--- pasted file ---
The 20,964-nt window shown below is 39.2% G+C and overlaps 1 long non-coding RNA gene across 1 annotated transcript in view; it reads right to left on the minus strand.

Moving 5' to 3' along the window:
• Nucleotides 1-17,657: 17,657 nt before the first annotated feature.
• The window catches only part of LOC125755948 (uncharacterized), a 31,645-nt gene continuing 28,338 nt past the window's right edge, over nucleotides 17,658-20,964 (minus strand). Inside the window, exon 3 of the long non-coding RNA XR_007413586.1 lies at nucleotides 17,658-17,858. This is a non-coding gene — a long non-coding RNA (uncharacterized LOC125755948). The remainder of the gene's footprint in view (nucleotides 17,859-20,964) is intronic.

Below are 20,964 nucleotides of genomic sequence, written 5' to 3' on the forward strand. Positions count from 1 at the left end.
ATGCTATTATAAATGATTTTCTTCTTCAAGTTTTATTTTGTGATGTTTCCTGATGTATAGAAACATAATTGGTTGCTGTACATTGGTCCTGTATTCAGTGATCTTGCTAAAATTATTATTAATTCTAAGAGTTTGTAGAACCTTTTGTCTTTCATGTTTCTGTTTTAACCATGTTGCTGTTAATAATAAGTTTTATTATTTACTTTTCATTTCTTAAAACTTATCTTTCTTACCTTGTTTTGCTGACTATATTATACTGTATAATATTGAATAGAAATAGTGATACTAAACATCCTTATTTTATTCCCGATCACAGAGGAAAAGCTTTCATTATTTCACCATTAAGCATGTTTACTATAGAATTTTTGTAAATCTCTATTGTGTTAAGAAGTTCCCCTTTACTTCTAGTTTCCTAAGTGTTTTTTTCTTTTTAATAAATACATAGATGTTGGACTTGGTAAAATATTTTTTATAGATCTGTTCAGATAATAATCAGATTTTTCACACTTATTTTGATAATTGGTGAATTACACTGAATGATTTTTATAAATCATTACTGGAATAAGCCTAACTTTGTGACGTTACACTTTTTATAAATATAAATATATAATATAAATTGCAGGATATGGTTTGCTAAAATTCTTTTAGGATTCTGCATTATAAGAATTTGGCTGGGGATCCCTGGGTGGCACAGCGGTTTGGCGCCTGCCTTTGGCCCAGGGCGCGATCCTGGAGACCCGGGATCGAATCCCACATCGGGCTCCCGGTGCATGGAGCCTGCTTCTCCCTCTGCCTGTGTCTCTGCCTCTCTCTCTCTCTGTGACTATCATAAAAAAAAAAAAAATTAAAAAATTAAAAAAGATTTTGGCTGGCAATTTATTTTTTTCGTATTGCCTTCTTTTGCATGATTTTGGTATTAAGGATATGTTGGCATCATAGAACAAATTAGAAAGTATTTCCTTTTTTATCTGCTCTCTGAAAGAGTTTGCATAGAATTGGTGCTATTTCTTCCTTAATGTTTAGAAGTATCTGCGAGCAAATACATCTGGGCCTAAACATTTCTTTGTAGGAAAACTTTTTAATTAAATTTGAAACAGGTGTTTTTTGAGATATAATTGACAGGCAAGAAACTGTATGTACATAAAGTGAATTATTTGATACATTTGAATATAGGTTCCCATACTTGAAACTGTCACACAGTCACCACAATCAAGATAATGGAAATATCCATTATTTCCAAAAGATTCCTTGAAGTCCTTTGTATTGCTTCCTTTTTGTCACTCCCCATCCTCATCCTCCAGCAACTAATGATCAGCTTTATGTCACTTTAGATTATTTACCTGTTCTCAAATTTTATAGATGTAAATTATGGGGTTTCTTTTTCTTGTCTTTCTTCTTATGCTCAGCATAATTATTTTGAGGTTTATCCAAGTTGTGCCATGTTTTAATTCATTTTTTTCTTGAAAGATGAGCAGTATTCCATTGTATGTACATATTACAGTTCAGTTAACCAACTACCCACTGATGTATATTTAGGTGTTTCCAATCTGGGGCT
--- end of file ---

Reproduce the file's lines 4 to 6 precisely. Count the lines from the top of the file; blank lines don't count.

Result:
• The window catches only part of LOC125755948 (uncharacterized), a 31,645-nt gene continuing 28,338 nt past the window's right edge, over nucleotides 17,658-20,964 (minus strand). Inside the window, exon 3 of the long non-coding RNA XR_007413586.1 lies at nucleotides 17,658-17,858. This is a non-coding gene — a long non-coding RNA (uncharacterized LOC125755948). The remainder of the gene's footprint in view (nucleotides 17,859-20,964) is intronic.

Below are 20,964 nucleotides of genomic sequence, written 5' to 3' on the forward strand. Positions count from 1 at the left end.
ATGCTATTATAAATGATTTTCTTCTTCAAGTTTTATTTTGTGATGTTTCCTGATGTATAGAAACATAATTGGTTGCTGTACATTGGTCCTGTATTCAGTGATCTTGCTAAAATTATTATTAATTCTAAGAGTTTGTAGAACCTTTTGTCTTTCATGTTTCTGTTTTAACCATGTTGCTGTTAATAATAAGTTTTATTATTTACTTTTCATTTCTTAAAACTTATCTTTCTTACCTTGTTTTGCTGACTATATTATACTGTATAATATTGAATAGAAATAGTGATACTAAACATCCTTATTTTATTCCCGATCACAGAGGAAAAGCTTTCATTATTTCACCATTAAGCATGTTTACTATAGAATTTTTGTAAATCTCTATTGTGTTAAGAAGTTCCCCTTTACTTCTAGTTTCCTAAGTGTTTTTTTCTTTTTAATAAATACATAGATGTTGGACTTGGTAAAATATTTTTTATAGATCTGTTCAGATAATAATCAGATTTTTCACACTTATTTTGATAATTGGTGAATTACACTGAATGATTTTTATAAATCATTACTGGAATAAGCCTAACTTTGTGACGTTACACTTTTTATAAATATAAATATATAATATAAATTGCAGGATATGGTTTGCTAAAATTCTTTTAGGATTCTGCATTATAAGAATTTGGCTGGGGATCCCTGGGTGGCACAGCGGTTTGGCGCCTGCCTTTGGCCCAGGGCGCGATCCTGGAGACCCGGGATCGAATCCCACATCGGGCTCCCGGTGCATGGAGCCTGCTTCTCCCTCTGCCTGTGTCTCTGCCTCTCTCTCTCTCTGTGACTATCATAAAAAAAAAAAAAATTAAAAAATTAAAAAAGATTTTGGCTGGCAATTTATTTTTTTCGTATTGCCTTCTTTTGCATGATTTTGGTATTAAGGATATGTTGGCATCATAGAACAAATTAGAAAGTATTTCCTTTTTTATCTGCTCTCTGAAAGAGTTTGCATAGAATTGGTGCTATTTCTTCCTTAATGTTTAGAAGTATCTGCGAGCAAATACATCTGGGCCTAAACATTTCTTTGTAGGAAAACTTTTTAATTAAATTTGAAACAGGTGTTTTTTGAGATATAATTGACAGGCAAGAAACTGTATGTACATAAAGTGAATTATTTGATACATTTGAATATAGGTTCCCATACTTGAAACTGTCACACAGTCACCACAATCAAGATAATGGAAATATCCATTATTTCCAAAAGATTCCTTGAAGTCCTTTGTATTGCTTCCTTTTTGTCACTCCCCATCCTCATCCTCCAGCAACTAATGATCAGCTTTATGTCACTTTAGATTATTTACCTGTTCTCAAATTTTATAGATGTAAATTATGGGGTTTCTTTTTCTTGTCTTTCTTCTTATGCTCAGCATAATTATTTTGAGGTTTATCCAAGTTGTGCCATGTTTTAATTCATTTTTTTCTTGAAAGATGAGCAGTATTCCATTGTATGTACATATTACAGTTCAGTTAACCAACTACCCACTGATGTATATTTAGGTGTTTCCAATCTGGGGCT